Nelson, Barry


Barry Nelson is a Senior Water Policy Analyst at the Natural Resources Defense Council.

Large-Scale Water Pipeline Trend Threatens Western Water Supplies and Rates

By Barry Nelson
Natural Resources Defense Council

Western water landscape has changed dramatically in recent years. However, a growing trend toward large-scale water pipeline projects proposed by federal, state and local water agencies in the West could lead to water shortages and increased costs for the very communities that would pay for these expensive facilities, according to a report released today by the Natural Resources Defense Council.

The Path to Success in the Bay-Delta

By Barry Nelson
Natural Resources Defense Council

In his State of the State address, Governor Brown emphasized his commitment to developing a visionary Bay-Delta plan that will restore the estuary and its fish, and ensure a reliable water supply.  Developing this plan will require hard work, but it can be done. The Bay Area has a great deal at stake. The Bay-Delta is the defining feature of our region.  It provides a cornucopia of recreational opportunities and is a major reason why people choose to live here.  But this ecosystem is in trouble, as shown by the plight of Chinook salmon.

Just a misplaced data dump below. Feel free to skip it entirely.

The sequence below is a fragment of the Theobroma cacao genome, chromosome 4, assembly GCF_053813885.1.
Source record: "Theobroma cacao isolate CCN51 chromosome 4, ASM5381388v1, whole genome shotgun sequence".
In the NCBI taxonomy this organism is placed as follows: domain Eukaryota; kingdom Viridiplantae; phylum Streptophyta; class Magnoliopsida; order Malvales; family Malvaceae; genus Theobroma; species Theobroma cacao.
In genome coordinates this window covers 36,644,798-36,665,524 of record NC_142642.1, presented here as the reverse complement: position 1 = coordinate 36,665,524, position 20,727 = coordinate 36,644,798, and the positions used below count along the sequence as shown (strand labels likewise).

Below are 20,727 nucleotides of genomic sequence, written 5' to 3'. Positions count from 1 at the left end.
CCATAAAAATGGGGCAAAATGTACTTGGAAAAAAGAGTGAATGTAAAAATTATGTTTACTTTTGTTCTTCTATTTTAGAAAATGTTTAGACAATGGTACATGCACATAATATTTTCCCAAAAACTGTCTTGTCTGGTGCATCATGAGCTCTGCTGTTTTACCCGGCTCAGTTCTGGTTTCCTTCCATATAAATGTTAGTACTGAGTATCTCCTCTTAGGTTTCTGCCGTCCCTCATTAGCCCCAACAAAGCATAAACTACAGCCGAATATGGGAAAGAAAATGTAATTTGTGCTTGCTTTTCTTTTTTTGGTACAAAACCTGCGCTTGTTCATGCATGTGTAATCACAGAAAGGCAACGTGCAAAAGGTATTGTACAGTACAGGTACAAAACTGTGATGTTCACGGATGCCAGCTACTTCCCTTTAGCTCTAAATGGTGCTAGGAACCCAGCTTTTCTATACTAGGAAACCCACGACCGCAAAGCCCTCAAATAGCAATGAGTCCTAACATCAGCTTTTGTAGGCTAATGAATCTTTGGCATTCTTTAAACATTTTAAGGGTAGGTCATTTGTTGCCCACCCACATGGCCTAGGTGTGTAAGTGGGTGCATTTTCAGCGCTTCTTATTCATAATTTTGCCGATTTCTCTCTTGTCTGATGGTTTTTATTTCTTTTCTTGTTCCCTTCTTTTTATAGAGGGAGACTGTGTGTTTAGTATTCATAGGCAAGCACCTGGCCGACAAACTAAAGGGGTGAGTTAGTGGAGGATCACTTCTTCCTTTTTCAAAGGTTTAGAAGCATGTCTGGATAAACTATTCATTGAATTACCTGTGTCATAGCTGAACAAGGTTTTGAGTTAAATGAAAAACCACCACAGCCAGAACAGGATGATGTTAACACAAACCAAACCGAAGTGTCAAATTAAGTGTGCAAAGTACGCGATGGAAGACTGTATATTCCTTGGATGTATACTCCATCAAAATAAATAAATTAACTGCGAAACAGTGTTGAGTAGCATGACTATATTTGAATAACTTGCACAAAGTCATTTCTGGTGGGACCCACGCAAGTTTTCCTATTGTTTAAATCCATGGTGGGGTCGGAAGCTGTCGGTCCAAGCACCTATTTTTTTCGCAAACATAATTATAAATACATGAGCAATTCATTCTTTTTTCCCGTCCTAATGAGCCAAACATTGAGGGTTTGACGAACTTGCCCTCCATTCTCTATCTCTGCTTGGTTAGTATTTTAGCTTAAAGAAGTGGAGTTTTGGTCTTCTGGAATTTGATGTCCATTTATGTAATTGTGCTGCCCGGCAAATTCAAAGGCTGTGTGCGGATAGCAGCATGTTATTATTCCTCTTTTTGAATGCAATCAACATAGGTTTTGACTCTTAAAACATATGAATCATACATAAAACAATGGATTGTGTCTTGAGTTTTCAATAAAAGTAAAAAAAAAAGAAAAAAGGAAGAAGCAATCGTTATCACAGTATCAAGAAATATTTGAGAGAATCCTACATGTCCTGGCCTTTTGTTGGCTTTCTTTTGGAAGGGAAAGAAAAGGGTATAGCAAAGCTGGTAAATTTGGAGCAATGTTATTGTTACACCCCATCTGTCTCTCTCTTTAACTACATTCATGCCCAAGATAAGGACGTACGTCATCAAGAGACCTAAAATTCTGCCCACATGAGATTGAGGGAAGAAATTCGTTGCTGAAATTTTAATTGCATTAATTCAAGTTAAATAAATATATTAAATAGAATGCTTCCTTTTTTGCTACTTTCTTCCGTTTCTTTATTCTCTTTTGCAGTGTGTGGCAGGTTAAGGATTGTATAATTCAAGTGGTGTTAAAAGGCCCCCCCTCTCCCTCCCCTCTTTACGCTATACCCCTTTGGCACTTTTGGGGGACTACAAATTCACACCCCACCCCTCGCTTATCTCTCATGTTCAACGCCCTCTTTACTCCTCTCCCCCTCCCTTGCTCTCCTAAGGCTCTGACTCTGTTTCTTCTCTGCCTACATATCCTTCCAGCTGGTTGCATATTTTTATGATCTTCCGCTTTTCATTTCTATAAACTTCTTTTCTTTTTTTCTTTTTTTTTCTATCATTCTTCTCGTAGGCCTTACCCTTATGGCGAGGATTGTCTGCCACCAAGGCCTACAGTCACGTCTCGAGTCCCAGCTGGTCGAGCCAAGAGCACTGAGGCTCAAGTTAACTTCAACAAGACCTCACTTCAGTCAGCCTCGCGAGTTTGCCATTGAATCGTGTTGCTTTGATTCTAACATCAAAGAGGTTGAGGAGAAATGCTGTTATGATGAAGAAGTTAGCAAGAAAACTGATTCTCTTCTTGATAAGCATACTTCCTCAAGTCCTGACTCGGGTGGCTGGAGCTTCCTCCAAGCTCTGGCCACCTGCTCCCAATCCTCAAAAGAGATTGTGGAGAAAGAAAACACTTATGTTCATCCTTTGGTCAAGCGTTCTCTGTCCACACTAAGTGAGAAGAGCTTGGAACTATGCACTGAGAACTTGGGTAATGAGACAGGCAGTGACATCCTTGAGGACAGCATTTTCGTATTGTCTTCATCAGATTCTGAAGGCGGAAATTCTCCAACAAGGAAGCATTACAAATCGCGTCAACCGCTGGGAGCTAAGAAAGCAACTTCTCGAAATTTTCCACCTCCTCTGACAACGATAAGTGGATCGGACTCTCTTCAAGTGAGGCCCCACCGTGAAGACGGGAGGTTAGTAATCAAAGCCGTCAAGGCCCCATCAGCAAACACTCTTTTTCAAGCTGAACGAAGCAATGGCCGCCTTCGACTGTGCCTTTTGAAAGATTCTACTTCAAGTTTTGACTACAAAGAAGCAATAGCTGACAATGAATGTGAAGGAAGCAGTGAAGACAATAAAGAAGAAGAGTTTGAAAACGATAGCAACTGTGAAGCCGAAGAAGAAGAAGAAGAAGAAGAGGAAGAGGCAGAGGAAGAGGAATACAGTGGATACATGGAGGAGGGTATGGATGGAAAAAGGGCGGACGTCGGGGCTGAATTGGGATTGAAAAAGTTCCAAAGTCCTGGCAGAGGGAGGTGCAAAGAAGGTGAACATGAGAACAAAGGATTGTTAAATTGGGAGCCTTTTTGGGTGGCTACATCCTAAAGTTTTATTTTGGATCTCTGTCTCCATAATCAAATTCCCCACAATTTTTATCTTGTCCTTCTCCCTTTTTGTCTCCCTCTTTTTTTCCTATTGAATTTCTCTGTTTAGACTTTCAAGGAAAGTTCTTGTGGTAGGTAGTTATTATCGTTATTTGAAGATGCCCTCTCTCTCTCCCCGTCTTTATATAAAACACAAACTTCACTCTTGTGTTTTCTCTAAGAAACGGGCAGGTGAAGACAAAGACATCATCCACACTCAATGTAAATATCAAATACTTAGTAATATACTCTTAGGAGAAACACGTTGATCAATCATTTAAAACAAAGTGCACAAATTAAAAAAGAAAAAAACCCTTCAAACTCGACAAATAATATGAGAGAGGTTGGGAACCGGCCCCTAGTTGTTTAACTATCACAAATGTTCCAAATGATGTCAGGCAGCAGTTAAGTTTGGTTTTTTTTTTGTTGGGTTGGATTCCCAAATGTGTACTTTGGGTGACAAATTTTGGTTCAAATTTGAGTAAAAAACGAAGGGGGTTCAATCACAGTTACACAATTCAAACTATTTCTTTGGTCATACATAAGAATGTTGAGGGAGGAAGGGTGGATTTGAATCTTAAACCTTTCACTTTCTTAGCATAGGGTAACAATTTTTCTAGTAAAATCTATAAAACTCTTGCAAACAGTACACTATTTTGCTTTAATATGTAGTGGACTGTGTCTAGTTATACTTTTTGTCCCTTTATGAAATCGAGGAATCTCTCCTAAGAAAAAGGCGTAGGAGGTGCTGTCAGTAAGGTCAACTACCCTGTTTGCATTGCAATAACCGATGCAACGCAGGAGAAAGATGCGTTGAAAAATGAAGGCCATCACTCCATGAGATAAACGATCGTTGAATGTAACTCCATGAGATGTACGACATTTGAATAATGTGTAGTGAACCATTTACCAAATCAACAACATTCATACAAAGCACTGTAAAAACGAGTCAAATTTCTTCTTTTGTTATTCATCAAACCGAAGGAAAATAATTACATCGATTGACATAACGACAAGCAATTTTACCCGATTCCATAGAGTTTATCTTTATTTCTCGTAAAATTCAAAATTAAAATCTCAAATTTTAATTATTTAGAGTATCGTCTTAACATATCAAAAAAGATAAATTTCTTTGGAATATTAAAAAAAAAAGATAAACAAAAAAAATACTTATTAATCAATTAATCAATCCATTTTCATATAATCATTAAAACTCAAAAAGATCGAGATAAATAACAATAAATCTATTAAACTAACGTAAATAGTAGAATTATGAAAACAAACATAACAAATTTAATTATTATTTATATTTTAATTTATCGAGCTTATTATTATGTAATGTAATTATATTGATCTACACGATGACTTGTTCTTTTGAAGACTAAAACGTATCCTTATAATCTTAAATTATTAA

The San Joaquin River Agreement and H.R. 1837 - A Deal is a Deal

By Barry Nelson
Natural Resources Defense Council

Next Thursday, the House of Representatives Water and Power Subcommittee will hold a hearing on perhaps the most radical bill on California water issues I’ve encountered in my career.  H.R. 1837, introduced by Congressman Devin Nunes (R, Visalia), would roll back federal protections for the San Francisco Bay-Delta, its tributaries and its fisheries.  It would pre-empt state water laws, overturn state water rights and undermine efforts to find solutions to the many challenges facing the Bay-Delta. One of its many remarkable provisions would overturn the consensus agreement to restore the San Joaquin River.

The agreement to restore the San Joaquin was an historic moment in California water policy. After years of divisive litigation, all of the parties to the suit reached an agreement to restore flows and salmon to the parched river.  That settlement contained carefully balanced provisions to make it acceptable to all sides.

The Water Package – New Solutions, Not “Back to the Future.”


By Barry Nelson
Natural Resources Defense Council

Much of the press coverage of Governor Schwarzenegger’s bill signing press conferences have described the water package passed by the legislature last week as an “infrastructure” package, leading to the mis-impression that the purpose of this package is primarily to finish the job Governor Pat Brown started when the State Water Project was approved in 1960 -- by building more dams and a peripheral canal. That's not what this package does. We see it very differently.

California's water needs today are far different from those in 1960. In 1960, Earth Day, seen by many as the birth of the modern environmental movement, was still a decade away.